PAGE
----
Guest writer Jeanne Brophy has over a decade’s experience in the skin health world. Jeanne has travelled near and far discovering innovative skincare solutions for healthy radiant skin. Today, she explains the science behind skin ageing and what you can do to age well.
Skin ageing. It’s not something any of us are exactly looking forward to, is it?
Ageing is part of life but the questions many of my clients ask when it comes to skin ageing are, "Am I ageing as well as I can?", and "Is there anything that I can do to help my skin age well?"
Let’s start with the first question. Ageing and its onset are primarily controlled by hormones within the body. A certain percentage of the way in which we age is mapped out for us genetically; this is called intrinsic ageing which is is not attributed to lifestyle. If your parents have aged well, they have hopefully passed this predisposition on to you.
Some of the normal parts of intrinsic ageing are poorer circulation to the skin, slower renewal, slower cell production and fewer quantities of collagen, elastin and our skin hydrator, hyaluronic acid.
In real skin terms, it means some possible loss of radiance, a change in skin volume and often a feeling of drier or tighter skin. These changes will happen to all of us; the question is how quickly.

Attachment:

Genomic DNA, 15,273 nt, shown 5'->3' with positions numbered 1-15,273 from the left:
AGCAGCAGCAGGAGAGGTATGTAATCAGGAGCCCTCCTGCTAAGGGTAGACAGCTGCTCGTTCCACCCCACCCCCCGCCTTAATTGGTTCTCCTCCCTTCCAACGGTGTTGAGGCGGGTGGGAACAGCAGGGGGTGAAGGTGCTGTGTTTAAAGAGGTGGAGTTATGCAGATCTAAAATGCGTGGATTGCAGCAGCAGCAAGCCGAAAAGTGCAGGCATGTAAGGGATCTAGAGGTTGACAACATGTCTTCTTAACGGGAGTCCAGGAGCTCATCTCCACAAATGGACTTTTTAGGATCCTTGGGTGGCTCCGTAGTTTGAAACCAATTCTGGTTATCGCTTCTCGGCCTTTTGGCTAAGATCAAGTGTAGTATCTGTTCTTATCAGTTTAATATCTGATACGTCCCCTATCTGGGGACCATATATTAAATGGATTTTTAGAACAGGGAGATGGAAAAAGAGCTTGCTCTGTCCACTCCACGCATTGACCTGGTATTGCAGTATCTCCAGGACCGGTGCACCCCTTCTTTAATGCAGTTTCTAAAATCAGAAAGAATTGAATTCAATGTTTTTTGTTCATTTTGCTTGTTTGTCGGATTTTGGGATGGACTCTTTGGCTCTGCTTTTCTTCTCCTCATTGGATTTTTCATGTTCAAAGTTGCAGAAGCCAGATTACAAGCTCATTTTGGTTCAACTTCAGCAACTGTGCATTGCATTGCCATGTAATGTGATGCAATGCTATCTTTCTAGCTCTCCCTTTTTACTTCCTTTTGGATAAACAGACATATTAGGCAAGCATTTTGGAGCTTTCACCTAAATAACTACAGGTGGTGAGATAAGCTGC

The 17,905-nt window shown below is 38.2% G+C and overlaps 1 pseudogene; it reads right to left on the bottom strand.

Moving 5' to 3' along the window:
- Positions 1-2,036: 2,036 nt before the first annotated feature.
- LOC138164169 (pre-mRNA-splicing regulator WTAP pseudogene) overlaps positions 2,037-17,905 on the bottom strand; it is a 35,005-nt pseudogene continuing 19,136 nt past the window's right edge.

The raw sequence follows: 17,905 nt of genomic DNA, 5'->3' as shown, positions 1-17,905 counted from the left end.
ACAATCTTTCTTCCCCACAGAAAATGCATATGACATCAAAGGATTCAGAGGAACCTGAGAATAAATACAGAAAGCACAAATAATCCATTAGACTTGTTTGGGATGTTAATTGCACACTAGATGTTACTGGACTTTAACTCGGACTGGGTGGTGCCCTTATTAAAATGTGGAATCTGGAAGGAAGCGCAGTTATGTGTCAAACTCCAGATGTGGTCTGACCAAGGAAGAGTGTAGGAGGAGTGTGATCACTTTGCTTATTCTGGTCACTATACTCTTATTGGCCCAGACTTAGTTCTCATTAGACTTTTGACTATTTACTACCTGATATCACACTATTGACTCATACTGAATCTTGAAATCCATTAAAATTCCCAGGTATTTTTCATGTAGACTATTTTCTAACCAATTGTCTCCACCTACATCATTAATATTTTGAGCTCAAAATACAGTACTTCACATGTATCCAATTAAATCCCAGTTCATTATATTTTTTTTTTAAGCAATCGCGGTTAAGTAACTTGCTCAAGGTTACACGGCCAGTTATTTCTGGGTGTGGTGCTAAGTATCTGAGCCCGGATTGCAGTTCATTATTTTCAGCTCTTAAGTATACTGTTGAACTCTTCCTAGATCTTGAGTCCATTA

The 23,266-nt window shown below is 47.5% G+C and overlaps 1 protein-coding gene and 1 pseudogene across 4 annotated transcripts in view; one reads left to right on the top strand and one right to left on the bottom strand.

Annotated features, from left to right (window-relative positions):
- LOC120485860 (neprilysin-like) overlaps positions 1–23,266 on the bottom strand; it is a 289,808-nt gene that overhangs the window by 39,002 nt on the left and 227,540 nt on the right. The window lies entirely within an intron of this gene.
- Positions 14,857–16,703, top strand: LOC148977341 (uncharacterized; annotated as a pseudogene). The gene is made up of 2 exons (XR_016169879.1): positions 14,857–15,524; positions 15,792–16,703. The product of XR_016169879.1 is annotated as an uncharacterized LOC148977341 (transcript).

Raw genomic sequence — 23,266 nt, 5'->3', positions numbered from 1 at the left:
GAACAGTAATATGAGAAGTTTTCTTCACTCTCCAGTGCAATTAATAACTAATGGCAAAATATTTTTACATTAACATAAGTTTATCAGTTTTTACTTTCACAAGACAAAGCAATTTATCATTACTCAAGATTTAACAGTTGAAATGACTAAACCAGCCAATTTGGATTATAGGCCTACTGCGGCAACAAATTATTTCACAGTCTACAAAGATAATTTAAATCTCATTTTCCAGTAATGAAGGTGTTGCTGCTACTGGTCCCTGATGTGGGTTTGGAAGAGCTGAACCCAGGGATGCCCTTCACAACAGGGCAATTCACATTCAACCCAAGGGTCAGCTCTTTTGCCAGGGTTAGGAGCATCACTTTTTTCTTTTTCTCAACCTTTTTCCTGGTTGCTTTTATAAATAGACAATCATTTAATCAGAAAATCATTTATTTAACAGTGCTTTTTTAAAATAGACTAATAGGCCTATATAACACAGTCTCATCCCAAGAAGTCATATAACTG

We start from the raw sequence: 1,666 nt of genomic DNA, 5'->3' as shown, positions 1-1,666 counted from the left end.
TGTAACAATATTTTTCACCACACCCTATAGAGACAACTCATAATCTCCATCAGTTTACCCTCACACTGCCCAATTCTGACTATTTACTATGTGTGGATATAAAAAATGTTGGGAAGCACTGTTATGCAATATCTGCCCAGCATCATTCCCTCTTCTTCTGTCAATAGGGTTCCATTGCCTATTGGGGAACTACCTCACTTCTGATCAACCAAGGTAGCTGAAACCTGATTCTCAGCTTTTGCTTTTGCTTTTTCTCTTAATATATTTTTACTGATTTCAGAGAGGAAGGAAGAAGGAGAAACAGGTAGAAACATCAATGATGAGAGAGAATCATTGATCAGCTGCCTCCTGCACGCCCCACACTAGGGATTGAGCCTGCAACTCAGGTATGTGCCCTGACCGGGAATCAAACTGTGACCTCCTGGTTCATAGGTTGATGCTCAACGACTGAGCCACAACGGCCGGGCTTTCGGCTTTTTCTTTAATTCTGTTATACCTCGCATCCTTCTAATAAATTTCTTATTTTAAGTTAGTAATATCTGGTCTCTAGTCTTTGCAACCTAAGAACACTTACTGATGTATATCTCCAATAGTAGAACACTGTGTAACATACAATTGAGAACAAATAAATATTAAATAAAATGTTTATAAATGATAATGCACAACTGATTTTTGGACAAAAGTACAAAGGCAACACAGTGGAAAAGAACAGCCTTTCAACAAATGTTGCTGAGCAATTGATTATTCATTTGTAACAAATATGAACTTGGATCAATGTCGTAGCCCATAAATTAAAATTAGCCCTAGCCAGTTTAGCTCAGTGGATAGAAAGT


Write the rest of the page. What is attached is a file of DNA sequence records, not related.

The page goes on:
Intrinsic ageing controls about 20% of the way in which age. About 80% of the way in which we age is called extrinsic or external ageing. Diet, exercise, skin care, sleep, stress levels and sun exposure are many of the factors that can either accelerate the ageing process or help slow them down. The good news is that this is where you are in control.
Like our body, our skin needs fuel to function effectively. It, unfortunately, doesn’t like to live completely on cake. Diet and water intake play a vital role in nourishing the skin from within and effect most skin functions. The better we feed it, the more our skin is armed to protect itself against daily skin irritants. Exercise also plays a role here; circulation brings nutrients to the skin.
Many studies have shown healthier skin layers in subjects that have exercised moderately a few times a week.
Then there is the skincare part.
In order to be “anti-age, ” it needs to impact some of the changes mentioned earlier. A moisturiser or skin type product will not necessarily be anti-age. Always make sure your programme contains products to help your skin type and feed the skin with age prevention effects. Here are some of the ingredients I would advise looking out for.
- Vitamin A
This helps many cell functions within the skin including cell regeneration, pigment prevention and production of collagen/elastin. Supports the skin to function optimally.
- Vitamin C
This is required for your skin to form collagen and elastin effectively. Brightens, reduces inflammation, helps strengthen sensitive skins and aids in the prevention of pigmentation.
These act as messengers within the skin helping with cell functions.
These are skin protectors. Always choose a daytime product with antioxidants to help protect your skin.
- Zinc oxide (sunscreen)
90% of premature ageing is caused by sun damage so a sunscreen is always a must. Zinc oxide is a natural UV protector so would be my personal favourite.
There are so many products on the market it is sometimes difficult to know what specifically suits you. A consultation with a skin specialist is always worth doing to get specific products for your needs. Age later.